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Home / Culture / Style / A mix of old and new: the saree edition

A mix of old and new: the saree edition

A Telegraph lookbook of the classic benarasi with contemporary interpretations
Pinki Sinha.

Priyanka Roy (t2 Intern)   |     |   Published 07.01.21, 09:02 PM

Pinki Sinha’s new winter-festive Benarasi collection is a burst of bright colours, rooted in tradition with a hint of contemporary style sensibilities and experimentation. “The winter-festive collection is centred on a play of colours — colours of happiness and optimism, of enlightenment and exuberance. From luminous yellow, vermilion red, amethyst purple to feminine pink, it exudes luxury and grandeur entwined with beautiful gold, silver zari and presented in multiple forms of wearable art. The collection has bejewelled sari with a play of layering, brocade skirt sets to flowy Anarkalis. Through alluring and chromatic patterns, the collection reflects vibrancy and versatility. Intricate and exquisite weaving technique of meenakari and kadhwa has been incorporated in the collection,” said Pinki. She put actress Sanjana Banerjee into five looks fashioned from the weave, which has become an emotion for us. 

Pinki’s top tips on styling your Benarasi...

  • Benarasi is a truly versatile statement to adorn. It has sheen to itself and due to its vibrant colours along with elaborate yet intricate patterns, it can be styled to appear more festive and traditional.
  • There is something regal about a Benarasi sari and one can wear it in a classic way or go experimental with drapes and layering.
  • Add a handwoven Benarasi dupatta to any solid kurta to give it that occasional turnaround.
  • An interesting brocade blouse, brocade jacket or trench coat can add a festive look to a subtle cotton or Chanderi sari and at the same time the jacket or trench coat can multitask with a pair of pants for that western look.  
  • Need a fusion look? Wear a Benarasi skirt complemented with folded-up satin shirt/solid top or pair up an off-shoulder blouse to steal those glances.
  • Accessorising Benarasi ensembles is fun. The ensembles blend with vintage, polki and jadau jewellery. A layered necklace look will give a royal statement while an oversized nath will help you rock the look. 
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This lightweight mustard yellow Benarasi silk woven in the kadhwa technique has golden-and-orange detailing along the border and elaborate meenakari floral designs all over the body. The purple Benarasi jacket designed with red, blue and gold meenakari floral motifs, complements the richness of the sari. The hair is loosely tied into a plait and accessories are kept minimal. “The jacket blends in a touch of contemporary with the traditional Benarasi look. It has a smart appearance and gives a Victorian look to the ensemble. The weaving technique is of the finest quality and the mild meenakari doesn’t dominate yet adds a touch of colour to the outfit,” said Pinki.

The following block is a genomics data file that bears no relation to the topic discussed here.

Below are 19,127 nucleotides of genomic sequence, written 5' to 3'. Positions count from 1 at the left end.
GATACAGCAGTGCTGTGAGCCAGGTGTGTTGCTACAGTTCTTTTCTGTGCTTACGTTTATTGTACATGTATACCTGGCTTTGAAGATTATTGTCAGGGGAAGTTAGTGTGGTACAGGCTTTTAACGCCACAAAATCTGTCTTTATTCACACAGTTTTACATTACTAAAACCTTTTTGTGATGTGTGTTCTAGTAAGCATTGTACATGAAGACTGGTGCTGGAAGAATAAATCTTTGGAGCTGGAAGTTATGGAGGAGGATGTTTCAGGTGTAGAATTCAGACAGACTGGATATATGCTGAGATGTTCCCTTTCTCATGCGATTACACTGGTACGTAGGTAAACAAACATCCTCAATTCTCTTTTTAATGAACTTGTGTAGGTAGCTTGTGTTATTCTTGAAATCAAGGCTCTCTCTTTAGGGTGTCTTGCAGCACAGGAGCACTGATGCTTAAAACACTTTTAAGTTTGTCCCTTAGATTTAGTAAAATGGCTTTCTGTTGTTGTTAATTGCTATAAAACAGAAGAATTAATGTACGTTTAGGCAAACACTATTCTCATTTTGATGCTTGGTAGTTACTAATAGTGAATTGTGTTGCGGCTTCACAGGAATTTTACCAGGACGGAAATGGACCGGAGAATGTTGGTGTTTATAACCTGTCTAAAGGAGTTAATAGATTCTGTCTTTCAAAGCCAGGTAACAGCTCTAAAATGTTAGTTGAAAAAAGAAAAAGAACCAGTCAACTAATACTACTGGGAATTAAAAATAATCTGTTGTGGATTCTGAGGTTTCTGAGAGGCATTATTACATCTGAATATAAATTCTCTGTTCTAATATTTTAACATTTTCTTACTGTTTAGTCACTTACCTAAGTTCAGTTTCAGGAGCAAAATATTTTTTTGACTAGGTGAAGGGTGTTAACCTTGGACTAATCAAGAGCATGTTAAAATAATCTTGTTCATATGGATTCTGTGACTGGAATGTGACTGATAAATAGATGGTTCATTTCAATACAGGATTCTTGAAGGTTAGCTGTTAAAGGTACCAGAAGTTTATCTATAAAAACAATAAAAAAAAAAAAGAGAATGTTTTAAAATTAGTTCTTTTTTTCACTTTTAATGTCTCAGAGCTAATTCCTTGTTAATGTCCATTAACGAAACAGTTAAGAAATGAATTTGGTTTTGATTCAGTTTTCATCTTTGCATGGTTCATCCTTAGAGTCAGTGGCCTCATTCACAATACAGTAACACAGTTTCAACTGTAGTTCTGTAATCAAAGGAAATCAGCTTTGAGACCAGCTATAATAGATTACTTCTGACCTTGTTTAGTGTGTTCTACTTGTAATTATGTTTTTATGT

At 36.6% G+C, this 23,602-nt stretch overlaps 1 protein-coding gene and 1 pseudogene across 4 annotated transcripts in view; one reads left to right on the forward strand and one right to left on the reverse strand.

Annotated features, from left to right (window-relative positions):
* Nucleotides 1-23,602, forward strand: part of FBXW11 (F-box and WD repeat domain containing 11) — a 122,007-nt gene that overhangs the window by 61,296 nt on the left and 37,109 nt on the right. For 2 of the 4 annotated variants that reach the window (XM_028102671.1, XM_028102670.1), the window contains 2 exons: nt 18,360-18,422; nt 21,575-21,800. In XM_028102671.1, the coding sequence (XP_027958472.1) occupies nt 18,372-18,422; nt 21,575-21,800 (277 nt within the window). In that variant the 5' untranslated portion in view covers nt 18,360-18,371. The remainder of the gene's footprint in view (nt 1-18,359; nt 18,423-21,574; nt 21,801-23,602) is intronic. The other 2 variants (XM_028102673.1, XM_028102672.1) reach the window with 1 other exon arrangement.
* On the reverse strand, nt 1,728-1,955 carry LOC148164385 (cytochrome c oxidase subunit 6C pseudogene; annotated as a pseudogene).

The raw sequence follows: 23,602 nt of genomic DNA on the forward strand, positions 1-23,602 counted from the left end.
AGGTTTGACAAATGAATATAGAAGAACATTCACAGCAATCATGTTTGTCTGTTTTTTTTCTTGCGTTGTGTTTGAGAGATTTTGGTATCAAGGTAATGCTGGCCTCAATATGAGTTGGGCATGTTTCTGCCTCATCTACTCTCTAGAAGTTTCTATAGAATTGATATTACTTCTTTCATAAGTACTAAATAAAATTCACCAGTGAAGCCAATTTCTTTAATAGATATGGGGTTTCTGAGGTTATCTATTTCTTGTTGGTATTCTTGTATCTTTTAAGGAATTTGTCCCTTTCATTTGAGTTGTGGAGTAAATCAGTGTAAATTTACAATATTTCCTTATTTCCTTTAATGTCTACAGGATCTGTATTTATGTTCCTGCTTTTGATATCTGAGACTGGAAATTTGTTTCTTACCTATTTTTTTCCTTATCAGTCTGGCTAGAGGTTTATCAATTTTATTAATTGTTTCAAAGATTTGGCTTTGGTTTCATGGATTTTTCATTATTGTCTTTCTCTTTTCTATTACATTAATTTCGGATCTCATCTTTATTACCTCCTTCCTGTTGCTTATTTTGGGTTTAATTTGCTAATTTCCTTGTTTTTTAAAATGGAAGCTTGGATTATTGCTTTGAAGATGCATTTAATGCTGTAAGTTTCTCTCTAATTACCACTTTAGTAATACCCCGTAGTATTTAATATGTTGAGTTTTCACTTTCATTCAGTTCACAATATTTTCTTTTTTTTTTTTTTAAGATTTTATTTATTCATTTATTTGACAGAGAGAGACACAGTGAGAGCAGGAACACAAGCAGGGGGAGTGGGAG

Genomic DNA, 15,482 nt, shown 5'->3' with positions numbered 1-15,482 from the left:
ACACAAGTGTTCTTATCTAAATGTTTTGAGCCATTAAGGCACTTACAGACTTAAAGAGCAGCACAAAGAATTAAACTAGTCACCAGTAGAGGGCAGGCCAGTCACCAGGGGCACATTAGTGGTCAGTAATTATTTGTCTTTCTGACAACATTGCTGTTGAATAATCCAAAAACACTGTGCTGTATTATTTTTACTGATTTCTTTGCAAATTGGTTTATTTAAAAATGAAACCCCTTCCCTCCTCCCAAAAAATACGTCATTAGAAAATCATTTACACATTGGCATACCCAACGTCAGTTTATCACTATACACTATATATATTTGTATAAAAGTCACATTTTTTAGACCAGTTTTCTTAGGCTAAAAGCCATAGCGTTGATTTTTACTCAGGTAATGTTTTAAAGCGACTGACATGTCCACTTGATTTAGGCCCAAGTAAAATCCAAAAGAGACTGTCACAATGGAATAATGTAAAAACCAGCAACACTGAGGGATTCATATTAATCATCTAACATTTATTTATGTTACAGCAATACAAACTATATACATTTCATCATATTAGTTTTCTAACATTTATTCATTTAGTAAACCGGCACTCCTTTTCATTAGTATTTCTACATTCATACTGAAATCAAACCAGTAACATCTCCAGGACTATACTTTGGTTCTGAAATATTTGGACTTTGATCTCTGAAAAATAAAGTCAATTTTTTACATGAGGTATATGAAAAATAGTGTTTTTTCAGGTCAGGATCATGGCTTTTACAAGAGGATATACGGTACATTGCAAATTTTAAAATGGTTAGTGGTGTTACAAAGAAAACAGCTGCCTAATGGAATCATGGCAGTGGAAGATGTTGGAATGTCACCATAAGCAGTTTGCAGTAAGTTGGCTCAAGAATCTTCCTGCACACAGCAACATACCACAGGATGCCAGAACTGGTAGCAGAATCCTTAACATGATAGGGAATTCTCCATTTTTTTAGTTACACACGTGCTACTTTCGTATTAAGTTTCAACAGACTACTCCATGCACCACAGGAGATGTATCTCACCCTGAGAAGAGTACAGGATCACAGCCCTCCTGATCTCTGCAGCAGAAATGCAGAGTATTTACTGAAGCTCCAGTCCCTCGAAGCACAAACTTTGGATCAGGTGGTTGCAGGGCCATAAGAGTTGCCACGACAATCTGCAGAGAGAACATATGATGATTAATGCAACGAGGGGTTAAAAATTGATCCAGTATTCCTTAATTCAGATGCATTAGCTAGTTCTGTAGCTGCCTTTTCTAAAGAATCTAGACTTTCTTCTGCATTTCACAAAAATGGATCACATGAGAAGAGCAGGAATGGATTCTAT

This beautiful pink Benarasi lehnga has golden zari rosebud booti work all over and is paired with pink Benarasi dupatta with zari and colourful meenakari work on it. Accessorised with a maangtika and a finger ring, pop lips, smokey eyes and high ponytail complete the look. “I have been very lucky that despite my collection being Benarasi and traditional, it has always been loved by very young girls. So this look is for all young girls who love skirts and do not prefer very heavy lehnga. One can enjoy to the fullest in such a look, which is not very heavy yet luxurious to look at,” said Pinki.

Styled on the concept of a lehnga sari, it has zari detailing in dual colours of gold and silver with a tinge of bright pink along the border. The sari is paired with a heavy dupatta with zari detailing to complement the purple-with-purple look. The multicoloured blouse inspired by patola weave is a nice contrast. The look is accessorised with a heavy neckpiece and hand ornaments and the hair is pulled back into a messy bun. “Purple is my favourite colour since it was announced the Pantone Color, and, I have been crushing on it big time,” said Pinki.

This red Benarasi sari is a brocade variation in pure silk woven with shikargah technique and has intricate golden zari work all over. The red-and-gold combination is gorgeous. The look is kept subtle with a tinge of colour on the lips. The sari is paired with a gold blouse, a green-and-white neckpiece and finger ring, a touch of alta on the feet and the hair worn open in natural waves. “This is a statement piece apt for all the heavy-wear functions. It has a touch of luxury in it and one can make a classic statement in it without adding any extra effort because the design is rich and the colour is very attractive. Red anytime in this winter wedding or festive season is going to be sought after and can make anyone look great. Its weaving technique is regal and a form of expression of the craft of Benaras,” said Pinki.

This vibrant Anarkali set brings together bandhni and Benarasi. The radiant blue Anarkali is paired with a pretty pink-and-gold Benarasi-bandhni dupatta with colourful red, green and orange meenakari work on it. Accessorised simply, the styling, hair and make-up are effortless. “With this outfit we have created a special fusion textile by bringing in two crafts together. This can be worn for lighter wedding parties or festive occasions,” said Pinki.

Pictures: Pabitra Das
Styling: Sumit Sinha
Make-up: Rebecca Rajpal
Hair: Mousami Chhetri
Jewellery: Vasundhara Fine Jewellery
Location courtesy: ITC Royal Bengal



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